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My Acceptance Speech for an Award I Haven't Won

A friend recently told me that though trauma bonding is a real thing, there’s an even stronger bond formed when we celebrate together. For this reason, my friend keeps a bottle of champagne for emergency celebrations.

The only time I ever had champagne waiting for an emergency celebration was when someone sent me a pink glitter bottle during breast cancer treatments. We planned to save it until the day I was cancer free. When the nurse called with the good news, all I had to say to my husband was, “We’re breaking out the champagne!” It was a celebration to remember.

I celebrated again last month when I found out my novel Husband Auditions had been named a finalist in the Christy Awards. I was actually listening to titles be announced on my way to a routine checkup with the oncologist. When I heard my name, it felt like as big a miracle as beating cancer, and I started sobbing. I had to get it together before going into the hospital so people didn’t think I was dying or anything.

Next week, I'm going to Nashville for an awards ceremony. I don’t expect to win the category of contemporary romance, but I already feel like a winner. So let’s do some celebration bonding.

Here’s who I have to thank, whether I get to make a speech or not:

First off, I must thank my readers. I love sharing my stories with you, but I also love getting ideas from you. You especially came through for this novel. When I had to rewrite the whole 1950s list of ways to find a husband, I felt completely overwhelmed. But you gave me so many ideas that the book turned out even better than before.

Like you, I love books. My love of reading started with my mom who always put autographed books in my Christmas stocking. She took me to writing conferences while still in high school, and I shared her dream of writing before it ever became my own. I sold my first article to American Cheerleader Magazine at the age of sixteen only because she showed me how. She was my first editor.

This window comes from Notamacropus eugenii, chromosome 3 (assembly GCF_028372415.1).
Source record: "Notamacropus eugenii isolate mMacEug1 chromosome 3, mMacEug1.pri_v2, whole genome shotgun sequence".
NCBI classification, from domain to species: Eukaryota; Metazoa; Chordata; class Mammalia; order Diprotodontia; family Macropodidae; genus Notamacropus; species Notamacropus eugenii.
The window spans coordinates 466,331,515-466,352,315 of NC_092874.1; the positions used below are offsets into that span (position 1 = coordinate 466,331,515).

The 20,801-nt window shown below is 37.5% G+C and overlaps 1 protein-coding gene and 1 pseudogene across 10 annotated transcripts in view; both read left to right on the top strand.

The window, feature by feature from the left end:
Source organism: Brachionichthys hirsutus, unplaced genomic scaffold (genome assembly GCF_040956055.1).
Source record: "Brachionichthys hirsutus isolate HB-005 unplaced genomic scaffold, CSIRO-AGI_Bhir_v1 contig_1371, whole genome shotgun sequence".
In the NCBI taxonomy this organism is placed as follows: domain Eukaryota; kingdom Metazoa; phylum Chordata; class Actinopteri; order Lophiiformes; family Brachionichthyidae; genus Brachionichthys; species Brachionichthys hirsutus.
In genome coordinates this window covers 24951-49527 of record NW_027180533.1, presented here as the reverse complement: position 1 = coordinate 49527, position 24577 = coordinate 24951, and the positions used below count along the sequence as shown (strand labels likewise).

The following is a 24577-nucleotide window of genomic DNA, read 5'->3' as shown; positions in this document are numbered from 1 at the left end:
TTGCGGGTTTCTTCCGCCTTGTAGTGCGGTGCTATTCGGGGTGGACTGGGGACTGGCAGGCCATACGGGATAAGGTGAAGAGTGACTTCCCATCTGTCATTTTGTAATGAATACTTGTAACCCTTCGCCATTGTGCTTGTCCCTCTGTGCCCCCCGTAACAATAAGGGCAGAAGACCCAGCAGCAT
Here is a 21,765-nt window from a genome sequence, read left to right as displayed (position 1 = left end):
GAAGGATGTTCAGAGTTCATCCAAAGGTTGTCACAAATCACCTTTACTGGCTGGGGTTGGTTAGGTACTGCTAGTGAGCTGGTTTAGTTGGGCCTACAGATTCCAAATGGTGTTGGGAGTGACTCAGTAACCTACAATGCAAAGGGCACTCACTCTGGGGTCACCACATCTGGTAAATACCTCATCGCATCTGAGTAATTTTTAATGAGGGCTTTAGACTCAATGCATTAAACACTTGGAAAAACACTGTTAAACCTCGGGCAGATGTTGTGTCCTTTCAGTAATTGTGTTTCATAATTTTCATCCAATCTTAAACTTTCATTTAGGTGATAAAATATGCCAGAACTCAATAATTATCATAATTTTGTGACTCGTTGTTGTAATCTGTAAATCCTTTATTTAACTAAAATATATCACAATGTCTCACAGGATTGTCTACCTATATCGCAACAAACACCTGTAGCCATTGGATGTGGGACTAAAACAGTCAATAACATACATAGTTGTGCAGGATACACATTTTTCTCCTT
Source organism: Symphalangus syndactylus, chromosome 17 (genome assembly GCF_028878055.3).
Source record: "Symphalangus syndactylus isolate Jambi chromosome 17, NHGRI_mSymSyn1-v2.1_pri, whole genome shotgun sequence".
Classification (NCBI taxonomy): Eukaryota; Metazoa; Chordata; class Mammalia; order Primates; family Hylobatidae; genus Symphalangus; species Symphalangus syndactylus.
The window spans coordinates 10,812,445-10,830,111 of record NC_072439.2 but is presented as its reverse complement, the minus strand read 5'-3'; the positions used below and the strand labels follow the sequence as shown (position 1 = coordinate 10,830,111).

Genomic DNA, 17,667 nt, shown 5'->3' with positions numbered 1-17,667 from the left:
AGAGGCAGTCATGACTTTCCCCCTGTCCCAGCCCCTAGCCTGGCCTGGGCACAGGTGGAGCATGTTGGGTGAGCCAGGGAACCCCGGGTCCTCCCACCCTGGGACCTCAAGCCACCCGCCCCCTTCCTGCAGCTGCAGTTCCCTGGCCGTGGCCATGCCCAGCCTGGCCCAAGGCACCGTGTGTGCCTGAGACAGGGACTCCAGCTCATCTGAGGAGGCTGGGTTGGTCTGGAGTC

My dad isn’t a writer, but he’s a storyteller. More than once, he’s accidentally pocket dialed me, and I was able to listen in as he told stories about me and raved about my writing. He’s also who I turn to when I need help adding spiritual depth to a manuscript.

Then there’s my grandma who has so much faith in me that the time Angela Thomas won Woman of the Year, she just assumed I was the Angela they were talking about me. She believed in me when I forgot how to believe in myself. I may have married into the Strong family, but she has been my example of strength.

As for Mr. Strong, I couldn’t write enough books in the world to share the beauty of the way he loves me. He’s made sacrifices to support my writing, and when I questioned whether I was chasing pie in the sky, he said, “It’s not pie in the sky. It’s just the sky, and you’re flying in it.”

My kiddos have encouraged me in their own ways. They pretended to be raving fans at my first book-signing. “Look! It’s Angela Ruth!!!” My son took my elementary school writing class. My oldest daughter dressed up like me one Halloween. My youngest taught me how to use Instagram Stories. They inspire me every day with their humor and fresh perspectives.

Bonding with me over the celebrations of everything from motherhood to career milestones is my writing group. This group of wonderful women brought me meals when I was going through cancer, traveled on research trips with me, and helped me see the blind spots in both my writing and in my own life story.

My very first critique partner, Christina Tarabochia, became my editor for Husband Auditions. I used to dream of working with an amazing editor one day, not realizing that I’d had one all along.

There’s also Janyre Tromp who acquired my book for Kregel. Both these ladies are brilliant and enthusiastic and make me feel like a VIP when the truth is that nobody would be reading my novel without them.

I’m also very thankful for Sarah Freese who sold Husband Auditions to Kregel. When she wasn’t patiently teaching me how to write, she was sending me jokes and dying her hair pink to support my battle with cancer. It’s not every agent who will dye her hair pink for you. There should be an award just for that.

My life as well as my writing has taken me on a journey, and it only seems appropriate that my publisher Kregel was the very first publisher who requested my manuscript when I began writing in 2006. They rejected it then, but they took a chance on Husband Auditions to make it their very first romantic comedy. Part of their reasoning had to do with people needing something light-hearted to read through the pandemic, and I couldn’t agree more.

Being able to offer humor fits with the whole idea of emergency celebrations. It’s like the movie Monster’s Inc where the monster world could run off the electricity generated by children’s screams, but children’s laughter turned out to be so much more powerful. Joy is powerful stuff.

One of my favorite quotes comes from C.S. Lewis who said, “Joy is the serious business of heaven.” So as I thank everyone listed here for sharing in my joy, I must also thank the Author of Life who gifted me with each of you. You've filled my world with celebration.



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